Dr. McDonald’s research demonstrated clearly that neutrinos change their identities on their way to Earth from the Sun and gave credence to theories that neutrinos have a mass greater than zero. He was co-recipient of the 2015 Nobel Prize in Physics together with Professor Takaaki Kajita of the University of Tokyo. He has also received many other scientific honours and accolades in Canada and around the world.

It has been said that some people can change how we see the world. Dr. Arthur B. McDonald has changed the way we see the universe.

Reeta Roy, LL.D., Arts, Tuesday, June 6, 10 a.m.

Reeta Roy addresses the Class of 2017. / Photo: Owen Egan

Reeta Roy is President and CEO of The MasterCard Foundation, a leading philanthropic organization that is focused on financial inclusion, skills training and education in Africa. Under her leadership, the Foundation has reached more than 18 million people through its programs in 30 African countries.

Growing up in Malaysia, the second child of a single mother, Ms. Roy won a scholarship to complete her education in the United States, an experience that helped develop her passion with which she approaches the Foundation’s mission. Ms. Roy held various leadership positions in the private sector working on global health issues. Ms. Roy has spoken before a wide array of fora, including the United Nations, World Economic Forum Africa, Young African Leadership Initiative, and Walrus Talks Philanthropy.

In 2015, she received the YWCA Toronto Women of Distinction Award. Most recently Ms. Roy was awarded honorary doctorates from EARTH University in Costa Rica and the University of Toronto.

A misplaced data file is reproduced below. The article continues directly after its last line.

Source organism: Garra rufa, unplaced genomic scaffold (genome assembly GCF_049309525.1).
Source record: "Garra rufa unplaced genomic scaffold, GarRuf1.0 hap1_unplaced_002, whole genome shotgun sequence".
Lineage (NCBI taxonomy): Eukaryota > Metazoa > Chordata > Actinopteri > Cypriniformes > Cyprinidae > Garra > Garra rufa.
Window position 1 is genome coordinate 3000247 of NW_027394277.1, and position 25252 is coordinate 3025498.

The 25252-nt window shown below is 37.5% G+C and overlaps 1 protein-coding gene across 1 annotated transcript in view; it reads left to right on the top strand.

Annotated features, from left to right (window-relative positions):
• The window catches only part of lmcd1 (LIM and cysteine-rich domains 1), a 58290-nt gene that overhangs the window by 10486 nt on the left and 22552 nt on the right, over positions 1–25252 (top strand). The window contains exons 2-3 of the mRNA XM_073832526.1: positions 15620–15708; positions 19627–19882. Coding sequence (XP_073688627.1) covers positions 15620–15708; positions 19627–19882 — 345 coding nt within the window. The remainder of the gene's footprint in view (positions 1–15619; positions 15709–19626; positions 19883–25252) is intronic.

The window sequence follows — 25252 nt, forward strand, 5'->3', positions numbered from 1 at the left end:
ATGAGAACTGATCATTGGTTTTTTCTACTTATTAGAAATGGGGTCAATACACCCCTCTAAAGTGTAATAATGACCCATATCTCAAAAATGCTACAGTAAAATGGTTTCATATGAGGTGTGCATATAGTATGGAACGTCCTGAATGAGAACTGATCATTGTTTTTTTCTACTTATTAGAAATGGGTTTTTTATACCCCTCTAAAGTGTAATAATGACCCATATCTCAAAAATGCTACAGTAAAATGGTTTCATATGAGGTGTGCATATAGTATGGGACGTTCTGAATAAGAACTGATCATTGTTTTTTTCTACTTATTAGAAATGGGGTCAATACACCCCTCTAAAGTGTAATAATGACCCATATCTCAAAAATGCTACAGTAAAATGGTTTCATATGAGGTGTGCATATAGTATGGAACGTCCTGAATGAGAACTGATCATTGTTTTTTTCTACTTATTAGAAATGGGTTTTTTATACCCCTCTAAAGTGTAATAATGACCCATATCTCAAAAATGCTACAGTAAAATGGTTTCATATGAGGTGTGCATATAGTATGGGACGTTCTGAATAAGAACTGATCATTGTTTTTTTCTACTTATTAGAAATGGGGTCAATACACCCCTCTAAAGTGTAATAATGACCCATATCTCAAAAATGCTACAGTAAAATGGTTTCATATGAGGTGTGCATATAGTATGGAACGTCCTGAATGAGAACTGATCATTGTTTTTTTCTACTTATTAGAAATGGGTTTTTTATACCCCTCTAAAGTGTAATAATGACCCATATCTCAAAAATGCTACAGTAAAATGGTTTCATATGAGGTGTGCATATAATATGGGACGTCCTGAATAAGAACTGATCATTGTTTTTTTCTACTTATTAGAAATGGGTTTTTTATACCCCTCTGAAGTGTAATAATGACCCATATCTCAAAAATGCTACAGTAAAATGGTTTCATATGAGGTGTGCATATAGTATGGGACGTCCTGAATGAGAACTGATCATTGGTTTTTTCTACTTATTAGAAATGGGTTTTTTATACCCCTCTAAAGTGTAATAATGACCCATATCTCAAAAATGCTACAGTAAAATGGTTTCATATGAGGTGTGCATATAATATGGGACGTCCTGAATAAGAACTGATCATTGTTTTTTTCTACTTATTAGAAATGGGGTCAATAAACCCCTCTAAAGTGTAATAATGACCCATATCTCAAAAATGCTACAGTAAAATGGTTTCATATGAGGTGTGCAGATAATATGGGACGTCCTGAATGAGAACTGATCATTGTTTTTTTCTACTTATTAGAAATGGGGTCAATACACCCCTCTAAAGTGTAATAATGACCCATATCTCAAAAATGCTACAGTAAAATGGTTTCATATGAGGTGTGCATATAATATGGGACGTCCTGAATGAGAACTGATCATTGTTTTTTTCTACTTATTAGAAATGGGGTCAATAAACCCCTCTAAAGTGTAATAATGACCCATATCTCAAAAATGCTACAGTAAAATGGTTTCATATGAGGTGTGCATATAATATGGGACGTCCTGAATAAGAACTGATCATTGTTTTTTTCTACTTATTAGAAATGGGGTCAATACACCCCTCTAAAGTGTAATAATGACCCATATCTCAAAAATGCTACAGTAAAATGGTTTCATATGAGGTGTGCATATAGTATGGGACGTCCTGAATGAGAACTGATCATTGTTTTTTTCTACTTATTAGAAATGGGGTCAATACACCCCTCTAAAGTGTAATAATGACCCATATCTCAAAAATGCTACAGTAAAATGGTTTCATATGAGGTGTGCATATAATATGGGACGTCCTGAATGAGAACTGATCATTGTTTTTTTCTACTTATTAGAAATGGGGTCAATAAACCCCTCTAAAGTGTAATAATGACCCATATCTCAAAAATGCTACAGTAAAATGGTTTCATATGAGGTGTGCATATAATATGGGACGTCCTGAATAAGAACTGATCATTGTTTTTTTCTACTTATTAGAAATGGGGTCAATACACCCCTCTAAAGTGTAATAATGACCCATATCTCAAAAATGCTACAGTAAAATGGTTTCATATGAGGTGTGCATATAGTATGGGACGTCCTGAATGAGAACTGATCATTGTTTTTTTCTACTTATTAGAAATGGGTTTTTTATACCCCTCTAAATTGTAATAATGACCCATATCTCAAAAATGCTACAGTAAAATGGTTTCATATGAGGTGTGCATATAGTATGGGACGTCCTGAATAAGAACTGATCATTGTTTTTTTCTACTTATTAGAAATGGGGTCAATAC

Brian Mulroney, LL.D., Arts, June 6, 3 p.m.

Former PM Brian Mulroney is all smiles at yesterday’s Arts ceremony. / Photo: Owen Egan

As the eighteenth Prime Minister of Canada and leader of the Conservative Party, Brian Mulroney led the country for nine consecutive years. Mr. Mulroney’s role in the creation of NAFTA (North American Free Trade Agreement) laid the groundwork for a new era of global commerce. His government also assumed the leadership of the Commonwealth countries against apartheid in South Africa and he was appointed Co-chair of the United Nations’ World Summit for Children. Through the Acid Rain Accord and the Environmental Protection Act, Mr. Mulroney established strong measures to protect the environment and was named by environmental groups as “The Greenest Prime Minister in Canadian History”.

Mr. Mulroney has supported numerous community causes and has championed the access to education programs nation-wide, giving his time and talents to many community-based organizations aimed at effecting positive change locally and internationally. In addition to his life as a dedicated public servant and philanthropist, he has also had a distinguished career as an attorney and businessman.